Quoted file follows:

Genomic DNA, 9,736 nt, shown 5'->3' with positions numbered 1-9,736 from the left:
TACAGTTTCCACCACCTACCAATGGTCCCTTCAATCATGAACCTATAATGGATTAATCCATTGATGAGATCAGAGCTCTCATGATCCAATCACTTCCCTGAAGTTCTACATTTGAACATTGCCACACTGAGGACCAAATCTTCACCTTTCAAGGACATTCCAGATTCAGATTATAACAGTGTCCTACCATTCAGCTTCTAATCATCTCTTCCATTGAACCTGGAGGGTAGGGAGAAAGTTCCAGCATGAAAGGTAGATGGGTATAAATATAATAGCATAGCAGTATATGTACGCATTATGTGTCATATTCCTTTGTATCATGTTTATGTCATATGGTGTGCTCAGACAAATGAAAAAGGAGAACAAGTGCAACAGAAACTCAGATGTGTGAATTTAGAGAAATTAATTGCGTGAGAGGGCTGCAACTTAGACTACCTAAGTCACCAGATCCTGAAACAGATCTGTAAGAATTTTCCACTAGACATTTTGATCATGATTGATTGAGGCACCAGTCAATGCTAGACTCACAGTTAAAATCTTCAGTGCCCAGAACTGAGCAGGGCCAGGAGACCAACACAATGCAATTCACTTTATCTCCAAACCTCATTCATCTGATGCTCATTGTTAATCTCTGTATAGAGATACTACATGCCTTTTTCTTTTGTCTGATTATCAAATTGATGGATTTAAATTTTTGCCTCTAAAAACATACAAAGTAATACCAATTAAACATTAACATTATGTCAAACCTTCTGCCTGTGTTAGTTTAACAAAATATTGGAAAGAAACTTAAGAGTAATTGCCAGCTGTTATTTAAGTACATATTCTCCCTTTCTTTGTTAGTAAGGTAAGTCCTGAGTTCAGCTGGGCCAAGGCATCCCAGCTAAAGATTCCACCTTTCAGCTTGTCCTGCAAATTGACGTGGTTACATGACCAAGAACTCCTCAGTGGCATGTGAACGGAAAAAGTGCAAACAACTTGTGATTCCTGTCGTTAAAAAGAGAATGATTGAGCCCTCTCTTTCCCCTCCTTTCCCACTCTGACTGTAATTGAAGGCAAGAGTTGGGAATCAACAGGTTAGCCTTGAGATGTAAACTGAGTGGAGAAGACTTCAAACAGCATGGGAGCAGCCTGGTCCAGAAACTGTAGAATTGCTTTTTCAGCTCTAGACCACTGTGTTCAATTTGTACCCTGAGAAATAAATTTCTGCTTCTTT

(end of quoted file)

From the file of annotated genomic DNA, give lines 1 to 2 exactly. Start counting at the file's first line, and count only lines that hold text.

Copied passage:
Genomic DNA, 9,736 nt, shown 5'->3' with positions numbered 1-9,736 from the left:
TACAGTTTCCACCACCTACCAATGGTCCCTTCAATCATGAACCTATAATGGATTAATCCATTGATGAGATCAGAGCTCTCATGATCCAATCACTTCCCTGAAGTTCTACATTTGAACATTGCCACACTGAGGACCAAATCTTCACCTTTCAAGGACATTCCAGATTCAGATTATAACAGTGTCCTACCATTCAGCTTCTAATCATCTCTTCCATTGAACCTGGAGGGTAGGGAGAAAGTTCCAGCATGAAAGGTAGATGGGTATAAATATAATAGCATAGCAGTATATGTACGCATTATGTGTCATATTCCTTTGTATCATGTTTATGTCATATGGTGTGCTCAGACAAATGAAAAAGGAGAACAAGTGCAACAGAAACTCAGATGTGTGAATTTAGAGAAATTAATTGCGTGAGAGGGCTGCAACTTAGACTACCTAAGTCACCAGATCCTGAAACAGATCTGTAAGAATTTTCCACTAGACATTTTGATCATGATTGATTGAGGCACCAGTCAATGCTAGACTCACAGTTAAAATCTTCAGTGCCCAGAACTGAGCAGGGCCAGGAGACCAACACAATGCAATTCACTTTATCTCCAAACCTCATTCATCTGATGCTCATTGTTAATCTCTGTATAGAGATACTACATGCCTTTTTCTTTTGTCTGATTATCAAATTGATGGATTTAAATTTTTGCCTCTAAAAACATACAAAGTAATACCAATTAAACATTAACATTATGTCAAACCTTCTGCCTGTGTTAGTTTAACAAAATATTGGAAAGAAACTTAAGAGTAATTGCCAGCTGTTATTTAAGTACATATTCTCCCTTTCTTTGTTAGTAAGGTAAGTCCTGAGTTCAGCTGGGCCAAGGCATCCCAGCTAAAGATTCCACCTTTCAGCTTGTCCTGCAAATTGACGTGGTTACATGACCAAGAACTCCTCAGTGGCATGTGAACGGAAAAAGTGCAAACAACTTGTGATTCCTGTCGTTAAAAAGAGAATGATTGAGCCCTCTCTTTCCCCTCCTTTCCCACTCTGACTGTAATTGAAGGCAAGAGTTGGGAATCAACAGGTTAGCCTTGAGATGTAAACTGAGTGGAGAAGACTTCAAACAGCATGGGAGCAGCCTGGTCCAGAAACTGTAGAATTGCTTTTTCAGCTCTAGACCACTGTGTTCAATTTGTACCCTGAGAAATAAATTTCTGCTTCTTT